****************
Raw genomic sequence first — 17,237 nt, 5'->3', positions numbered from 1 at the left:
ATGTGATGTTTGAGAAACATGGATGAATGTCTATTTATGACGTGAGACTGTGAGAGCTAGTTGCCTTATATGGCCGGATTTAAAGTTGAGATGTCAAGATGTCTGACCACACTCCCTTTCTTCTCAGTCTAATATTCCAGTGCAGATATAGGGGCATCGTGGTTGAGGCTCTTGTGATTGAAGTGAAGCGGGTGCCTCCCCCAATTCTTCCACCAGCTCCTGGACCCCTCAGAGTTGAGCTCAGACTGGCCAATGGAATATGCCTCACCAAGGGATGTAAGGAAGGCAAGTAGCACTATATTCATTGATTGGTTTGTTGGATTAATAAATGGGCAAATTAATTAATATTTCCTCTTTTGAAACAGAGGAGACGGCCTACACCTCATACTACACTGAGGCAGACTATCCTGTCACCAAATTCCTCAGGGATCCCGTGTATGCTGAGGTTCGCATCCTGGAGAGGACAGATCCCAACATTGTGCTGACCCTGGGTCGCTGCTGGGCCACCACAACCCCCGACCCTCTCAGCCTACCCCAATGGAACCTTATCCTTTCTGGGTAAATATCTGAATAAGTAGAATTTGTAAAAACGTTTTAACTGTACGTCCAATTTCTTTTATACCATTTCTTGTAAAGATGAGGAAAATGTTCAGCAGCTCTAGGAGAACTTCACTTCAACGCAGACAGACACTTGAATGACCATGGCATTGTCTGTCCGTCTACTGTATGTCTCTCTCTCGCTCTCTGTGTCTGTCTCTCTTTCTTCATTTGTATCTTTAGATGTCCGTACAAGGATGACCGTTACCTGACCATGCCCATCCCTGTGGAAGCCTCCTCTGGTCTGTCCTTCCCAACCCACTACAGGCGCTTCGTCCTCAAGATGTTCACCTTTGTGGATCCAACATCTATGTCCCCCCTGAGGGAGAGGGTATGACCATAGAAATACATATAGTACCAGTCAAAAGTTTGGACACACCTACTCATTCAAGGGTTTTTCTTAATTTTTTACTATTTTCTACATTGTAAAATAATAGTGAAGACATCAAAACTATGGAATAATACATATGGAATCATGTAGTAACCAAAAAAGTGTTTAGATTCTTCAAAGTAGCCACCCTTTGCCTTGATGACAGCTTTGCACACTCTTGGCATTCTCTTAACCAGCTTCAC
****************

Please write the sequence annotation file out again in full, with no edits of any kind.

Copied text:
Raw genomic sequence first — 17,237 nt, 5'->3', positions numbered from 1 at the left:
ATGTGATGTTTGAGAAACATGGATGAATGTCTATTTATGACGTGAGACTGTGAGAGCTAGTTGCCTTATATGGCCGGATTTAAAGTTGAGATGTCAAGATGTCTGACCACACTCCCTTTCTTCTCAGTCTAATATTCCAGTGCAGATATAGGGGCATCGTGGTTGAGGCTCTTGTGATTGAAGTGAAGCGGGTGCCTCCCCCAATTCTTCCACCAGCTCCTGGACCCCTCAGAGTTGAGCTCAGACTGGCCAATGGAATATGCCTCACCAAGGGATGTAAGGAAGGCAAGTAGCACTATATTCATTGATTGGTTTGTTGGATTAATAAATGGGCAAATTAATTAATATTTCCTCTTTTGAAACAGAGGAGACGGCCTACACCTCATACTACACTGAGGCAGACTATCCTGTCACCAAATTCCTCAGGGATCCCGTGTATGCTGAGGTTCGCATCCTGGAGAGGACAGATCCCAACATTGTGCTGACCCTGGGTCGCTGCTGGGCCACCACAACCCCCGACCCTCTCAGCCTACCCCAATGGAACCTTATCCTTTCTGGGTAAATATCTGAATAAGTAGAATTTGTAAAAACGTTTTAACTGTACGTCCAATTTCTTTTATACCATTTCTTGTAAAGATGAGGAAAATGTTCAGCAGCTCTAGGAGAACTTCACTTCAACGCAGACAGACACTTGAATGACCATGGCATTGTCTGTCCGTCTACTGTATGTCTCTCTCTCGCTCTCTGTGTCTGTCTCTCTTTCTTCATTTGTATCTTTAGATGTCCGTACAAGGATGACCGTTACCTGACCATGCCCATCCCTGTGGAAGCCTCCTCTGGTCTGTCCTTCCCAACCCACTACAGGCGCTTCGTCCTCAAGATGTTCACCTTTGTGGATCCAACATCTATGTCCCCCCTGAGGGAGAGGGTATGACCATAGAAATACATATAGTACCAGTCAAAAGTTTGGACACACCTACTCATTCAAGGGTTTTTCTTAATTTTTTACTATTTTCTACATTGTAAAATAATAGTGAAGACATCAAAACTATGGAATAATACATATGGAATCATGTAGTAACCAAAAAAGTGTTTAGATTCTTCAAAGTAGCCACCCTTTGCCTTGATGACAGCTTTGCACACTCTTGGCATTCTCTTAACCAGCTTCAC